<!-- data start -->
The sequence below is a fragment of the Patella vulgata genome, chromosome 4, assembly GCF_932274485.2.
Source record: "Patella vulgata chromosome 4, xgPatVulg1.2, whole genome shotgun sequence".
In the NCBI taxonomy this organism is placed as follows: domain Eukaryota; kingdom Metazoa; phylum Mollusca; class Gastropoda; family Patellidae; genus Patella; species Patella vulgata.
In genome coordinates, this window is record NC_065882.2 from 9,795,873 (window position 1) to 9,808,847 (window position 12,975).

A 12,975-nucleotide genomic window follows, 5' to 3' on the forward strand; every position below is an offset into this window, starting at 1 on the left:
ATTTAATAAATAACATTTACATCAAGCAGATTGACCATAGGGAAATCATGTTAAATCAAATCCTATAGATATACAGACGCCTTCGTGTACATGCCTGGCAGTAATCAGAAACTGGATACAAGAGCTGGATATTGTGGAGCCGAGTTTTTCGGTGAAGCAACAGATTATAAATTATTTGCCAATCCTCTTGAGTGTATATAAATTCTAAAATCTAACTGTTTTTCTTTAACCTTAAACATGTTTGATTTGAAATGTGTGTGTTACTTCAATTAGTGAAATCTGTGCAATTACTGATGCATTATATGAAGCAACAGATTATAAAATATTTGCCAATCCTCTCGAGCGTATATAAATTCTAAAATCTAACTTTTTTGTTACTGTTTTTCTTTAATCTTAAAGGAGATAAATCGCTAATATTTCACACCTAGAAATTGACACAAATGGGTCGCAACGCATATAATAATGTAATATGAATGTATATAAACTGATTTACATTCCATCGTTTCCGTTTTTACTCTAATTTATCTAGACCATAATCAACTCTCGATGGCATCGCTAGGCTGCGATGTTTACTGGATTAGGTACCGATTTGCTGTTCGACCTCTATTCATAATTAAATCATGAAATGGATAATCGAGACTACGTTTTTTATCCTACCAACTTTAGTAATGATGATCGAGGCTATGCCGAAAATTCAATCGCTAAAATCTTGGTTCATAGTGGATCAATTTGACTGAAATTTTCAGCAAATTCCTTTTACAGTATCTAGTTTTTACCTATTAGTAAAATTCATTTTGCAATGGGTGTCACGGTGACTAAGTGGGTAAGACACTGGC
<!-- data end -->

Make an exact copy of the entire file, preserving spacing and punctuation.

The sequence below is a fragment of the Patella vulgata genome, chromosome 4, assembly GCF_932274485.2.
Source record: "Patella vulgata chromosome 4, xgPatVulg1.2, whole genome shotgun sequence".
In the NCBI taxonomy this organism is placed as follows: domain Eukaryota; kingdom Metazoa; phylum Mollusca; class Gastropoda; family Patellidae; genus Patella; species Patella vulgata.
In genome coordinates, this window is record NC_065882.2 from 9,795,873 (window position 1) to 9,808,847 (window position 12,975).

A 12,975-nucleotide genomic window follows, 5' to 3' on the forward strand; every position below is an offset into this window, starting at 1 on the left:
ATTTAATAAATAACATTTACATCAAGCAGATTGACCATAGGGAAATCATGTTAAATCAAATCCTATAGATATACAGACGCCTTCGTGTACATGCCTGGCAGTAATCAGAAACTGGATACAAGAGCTGGATATTGTGGAGCCGAGTTTTTCGGTGAAGCAACAGATTATAAATTATTTGCCAATCCTCTTGAGTGTATATAAATTCTAAAATCTAACTGTTTTTCTTTAACCTTAAACATGTTTGATTTGAAATGTGTGTGTTACTTCAATTAGTGAAATCTGTGCAATTACTGATGCATTATATGAAGCAACAGATTATAAAATATTTGCCAATCCTCTCGAGCGTATATAAATTCTAAAATCTAACTTTTTTGTTACTGTTTTTCTTTAATCTTAAAGGAGATAAATCGCTAATATTTCACACCTAGAAATTGACACAAATGGGTCGCAACGCATATAATAATGTAATATGAATGTATATAAACTGATTTACATTCCATCGTTTCCGTTTTTACTCTAATTTATCTAGACCATAATCAACTCTCGATGGCATCGCTAGGCTGCGATGTTTACTGGATTAGGTACCGATTTGCTGTTCGACCTCTATTCATAATTAAATCATGAAATGGATAATCGAGACTACGTTTTTTATCCTACCAACTTTAGTAATGATGATCGAGGCTATGCCGAAAATTCAATCGCTAAAATCTTGGTTCATAGTGGATCAATTTGACTGAAATTTTCAGCAAATTCCTTTTACAGTATCTAGTTTTTACCTATTAGTAAAATTCATTTTGCAATGGGTGTCACGGTGACTAAGTGGGTAAGACACTGGC